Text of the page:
The New Few by Ferdinand Mount

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...as this thoughtful book elegantly underlines, any system in which the wealthy are rewarded for fail ure is not a competition. And when the rest of us are left to pick up the bill, it's certainly not free.
-Guardian

Synopsis

This was supposed to be the era when democracy came into its own, but instead power and wealth in Britain have slowly been consolidated the hands of a small elite, while the rest of the country struggles financially and switches off politically. We are now ruled by a gang of fat-cats with fingers in every pie who squabble for power among themselves while growing richer. Bored with watching corrupt politicians jockeying for power, ordinary Britons are feeling disconnected from politics and increasingly cynical about the back-scratching relationship between politicians and big business. The New Fewshows us what has led to this point, and asks the critical questions: whyhas Britain become a more unequal society over the past thirty years? Whyhave the banks been bailed out with taxpayers' money, while bankers are still receiving huge bonuses? Why have those responsible not been held accountable for the financial crash? Why has power in Britain become so concentrated in the hands of corrupt politicians who have been exposed cheating their constituents in the expenses scandal? Despite this bleak diagnosis, there are solutions to the rise of the new ruling class in the modern West. The New Few sets out some of the ways in which we can restore our democracy, bringing back real accountability to British business and fairness to our society.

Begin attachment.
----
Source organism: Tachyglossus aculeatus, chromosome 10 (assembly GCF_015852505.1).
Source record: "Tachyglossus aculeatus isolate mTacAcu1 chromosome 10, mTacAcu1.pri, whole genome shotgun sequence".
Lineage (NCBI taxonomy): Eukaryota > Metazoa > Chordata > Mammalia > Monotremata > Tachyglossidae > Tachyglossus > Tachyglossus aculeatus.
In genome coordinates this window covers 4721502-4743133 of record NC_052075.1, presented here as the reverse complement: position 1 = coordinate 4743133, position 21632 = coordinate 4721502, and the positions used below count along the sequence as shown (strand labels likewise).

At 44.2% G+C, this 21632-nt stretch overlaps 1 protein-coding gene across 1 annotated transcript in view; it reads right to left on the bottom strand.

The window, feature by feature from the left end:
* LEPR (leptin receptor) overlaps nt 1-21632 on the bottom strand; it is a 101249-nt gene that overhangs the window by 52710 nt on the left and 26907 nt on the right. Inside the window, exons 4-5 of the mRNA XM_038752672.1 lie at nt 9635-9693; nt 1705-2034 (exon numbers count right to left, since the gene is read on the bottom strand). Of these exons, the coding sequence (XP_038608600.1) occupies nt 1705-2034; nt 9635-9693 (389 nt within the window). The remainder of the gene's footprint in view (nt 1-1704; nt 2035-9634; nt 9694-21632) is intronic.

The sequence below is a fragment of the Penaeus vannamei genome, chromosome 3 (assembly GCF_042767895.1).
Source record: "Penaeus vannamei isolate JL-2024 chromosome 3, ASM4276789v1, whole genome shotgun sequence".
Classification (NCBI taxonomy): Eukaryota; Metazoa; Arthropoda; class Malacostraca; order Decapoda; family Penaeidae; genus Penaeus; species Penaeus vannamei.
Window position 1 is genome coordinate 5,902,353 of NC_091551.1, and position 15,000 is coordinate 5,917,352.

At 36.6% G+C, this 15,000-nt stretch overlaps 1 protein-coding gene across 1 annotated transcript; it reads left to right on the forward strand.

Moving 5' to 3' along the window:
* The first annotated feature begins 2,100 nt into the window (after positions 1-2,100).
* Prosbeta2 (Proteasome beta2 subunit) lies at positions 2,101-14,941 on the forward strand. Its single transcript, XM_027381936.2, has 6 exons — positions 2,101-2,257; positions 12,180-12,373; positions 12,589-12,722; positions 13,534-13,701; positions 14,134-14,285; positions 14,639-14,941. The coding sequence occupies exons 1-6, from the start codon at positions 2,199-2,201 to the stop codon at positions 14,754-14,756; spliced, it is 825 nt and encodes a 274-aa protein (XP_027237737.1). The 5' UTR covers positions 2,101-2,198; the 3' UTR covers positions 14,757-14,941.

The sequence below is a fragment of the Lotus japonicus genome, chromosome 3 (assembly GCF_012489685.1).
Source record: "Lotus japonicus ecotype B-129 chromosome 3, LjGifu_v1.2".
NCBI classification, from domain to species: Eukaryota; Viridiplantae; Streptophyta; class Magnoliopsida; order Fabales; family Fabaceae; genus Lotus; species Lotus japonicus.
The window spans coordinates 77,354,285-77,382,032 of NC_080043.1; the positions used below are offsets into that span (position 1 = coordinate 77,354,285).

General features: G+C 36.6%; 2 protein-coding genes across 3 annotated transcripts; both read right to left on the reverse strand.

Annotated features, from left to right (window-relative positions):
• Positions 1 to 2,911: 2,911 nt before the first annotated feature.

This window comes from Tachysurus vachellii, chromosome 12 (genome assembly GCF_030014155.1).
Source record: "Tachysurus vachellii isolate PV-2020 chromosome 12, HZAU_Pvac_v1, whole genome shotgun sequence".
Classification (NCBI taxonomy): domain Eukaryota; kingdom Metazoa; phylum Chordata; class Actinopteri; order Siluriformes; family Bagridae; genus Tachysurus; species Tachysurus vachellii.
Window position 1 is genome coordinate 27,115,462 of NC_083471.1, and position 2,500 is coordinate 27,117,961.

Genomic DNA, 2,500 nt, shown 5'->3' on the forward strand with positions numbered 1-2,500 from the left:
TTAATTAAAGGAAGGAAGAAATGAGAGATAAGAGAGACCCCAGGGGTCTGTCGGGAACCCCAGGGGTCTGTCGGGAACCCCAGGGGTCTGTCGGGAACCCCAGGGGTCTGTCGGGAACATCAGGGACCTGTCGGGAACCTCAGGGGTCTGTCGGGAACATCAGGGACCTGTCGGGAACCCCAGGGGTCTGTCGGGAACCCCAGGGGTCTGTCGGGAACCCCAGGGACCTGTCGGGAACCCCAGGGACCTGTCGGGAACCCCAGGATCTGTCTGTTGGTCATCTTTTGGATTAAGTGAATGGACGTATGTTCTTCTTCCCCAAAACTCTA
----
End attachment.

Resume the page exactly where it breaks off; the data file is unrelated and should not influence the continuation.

About Ferdinand Mount

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Ferdinand Mount was born in 1939. For many years he was a columnist at the Spectator and then the Daily Telegraph and The Sunday Times. In between, he was head of the Downing Street Policy Unit and then editor of the Times Literary Supplement. He is now a prize-winning novelist and author of, most recently, the bestselling memoir Cold Cream. He lives in London.
 
Published April 26, 2012 by Simon & Schuster Ltd. 320 pages
Genres: Business & Economics, Political & Social Sciences, History, Travel, Education & Reference.
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Guardian

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Reviewed by Andrew Anthony on Apr 28 2012

...as this thoughtful book elegantly underlines, any system in which the wealthy are rewarded for fail ure is not a competition. And when the rest of us are left to pick up the bill, it's certainly not free.

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